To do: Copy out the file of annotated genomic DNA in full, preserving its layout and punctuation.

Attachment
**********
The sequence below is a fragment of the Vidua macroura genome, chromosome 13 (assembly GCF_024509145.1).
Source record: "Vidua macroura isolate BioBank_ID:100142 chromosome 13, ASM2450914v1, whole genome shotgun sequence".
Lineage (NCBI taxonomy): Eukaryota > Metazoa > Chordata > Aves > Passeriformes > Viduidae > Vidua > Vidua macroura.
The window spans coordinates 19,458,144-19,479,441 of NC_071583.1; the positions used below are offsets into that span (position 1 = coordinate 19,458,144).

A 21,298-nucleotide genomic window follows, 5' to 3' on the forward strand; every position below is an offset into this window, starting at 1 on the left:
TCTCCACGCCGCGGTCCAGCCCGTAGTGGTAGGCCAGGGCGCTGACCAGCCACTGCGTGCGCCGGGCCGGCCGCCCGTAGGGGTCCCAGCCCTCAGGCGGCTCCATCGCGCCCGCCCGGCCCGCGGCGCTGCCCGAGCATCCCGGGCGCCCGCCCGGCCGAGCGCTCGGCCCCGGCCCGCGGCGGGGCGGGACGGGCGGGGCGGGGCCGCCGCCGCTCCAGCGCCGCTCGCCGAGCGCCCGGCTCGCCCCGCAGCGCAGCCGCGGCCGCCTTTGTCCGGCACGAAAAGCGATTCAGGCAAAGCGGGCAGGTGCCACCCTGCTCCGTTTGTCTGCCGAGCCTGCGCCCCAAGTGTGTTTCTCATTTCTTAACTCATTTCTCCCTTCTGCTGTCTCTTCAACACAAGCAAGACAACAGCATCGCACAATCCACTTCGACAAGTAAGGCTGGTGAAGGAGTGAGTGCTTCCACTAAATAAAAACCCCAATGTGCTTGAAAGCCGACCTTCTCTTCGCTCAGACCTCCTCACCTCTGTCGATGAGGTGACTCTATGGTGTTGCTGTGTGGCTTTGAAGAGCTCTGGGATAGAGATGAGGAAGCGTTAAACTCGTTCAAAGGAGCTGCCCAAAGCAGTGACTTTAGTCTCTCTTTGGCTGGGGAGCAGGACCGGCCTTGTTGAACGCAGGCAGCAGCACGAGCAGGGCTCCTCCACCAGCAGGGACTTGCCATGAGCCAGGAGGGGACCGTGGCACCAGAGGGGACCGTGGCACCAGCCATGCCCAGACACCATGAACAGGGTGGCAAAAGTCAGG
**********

The sequence below is a fragment of the Vidua macroura genome, chromosome 13 (assembly GCF_024509145.1).
Source record: "Vidua macroura isolate BioBank_ID:100142 chromosome 13, ASM2450914v1, whole genome shotgun sequence".
Lineage (NCBI taxonomy): Eukaryota > Metazoa > Chordata > Aves > Passeriformes > Viduidae > Vidua > Vidua macroura.
The window spans coordinates 19,458,144-19,479,441 of NC_071583.1; the positions used below are offsets into that span (position 1 = coordinate 19,458,144).

A 21,298-nucleotide genomic window follows, 5' to 3' on the forward strand; every position below is an offset into this window, starting at 1 on the left:
TCTCCACGCCGCGGTCCAGCCCGTAGTGGTAGGCCAGGGCGCTGACCAGCCACTGCGTGCGCCGGGCCGGCCGCCCGTAGGGGTCCCAGCCCTCAGGCGGCTCCATCGCGCCCGCCCGGCCCGCGGCGCTGCCCGAGCATCCCGGGCGCCCGCCCGGCCGAGCGCTCGGCCCCGGCCCGCGGCGGGGCGGGACGGGCGGGGCGGGGCCGCCGCCGCTCCAGCGCCGCTCGCCGAGCGCCCGGCTCGCCCCGCAGCGCAGCCGCGGCCGCCTTTGTCCGGCACGAAAAGCGATTCAGGCAAAGCGGGCAGGTGCCACCCTGCTCCGTTTGTCTGCCGAGCCTGCGCCCCAAGTGTGTTTCTCATTTCTTAACTCATTTCTCCCTTCTGCTGTCTCTTCAACACAAGCAAGACAACAGCATCGCACAATCCACTTCGACAAGTAAGGCTGGTGAAGGAGTGAGTGCTTCCACTAAATAAAAACCCCAATGTGCTTGAAAGCCGACCTTCTCTTCGCTCAGACCTCCTCACCTCTGTCGATGAGGTGACTCTATGGTGTTGCTGTGTGGCTTTGAAGAGCTCTGGGATAGAGATGAGGAAGCGTTAAACTCGTTCAAAGGAGCTGCCCAAAGCAGTGACTTTAGTCTCTCTTTGGCTGGGGAGCAGGACCGGCCTTGTTGAACGCAGGCAGCAGCACGAGCAGGGCTCCTCCACCAGCAGGGACTTGCCATGAGCCAGGAGGGGACCGTGGCACCAGAGGGGACCGTGGCACCAGCCATGCCCAGACACCATGAACAGGGTGGCAAAAGTCAGG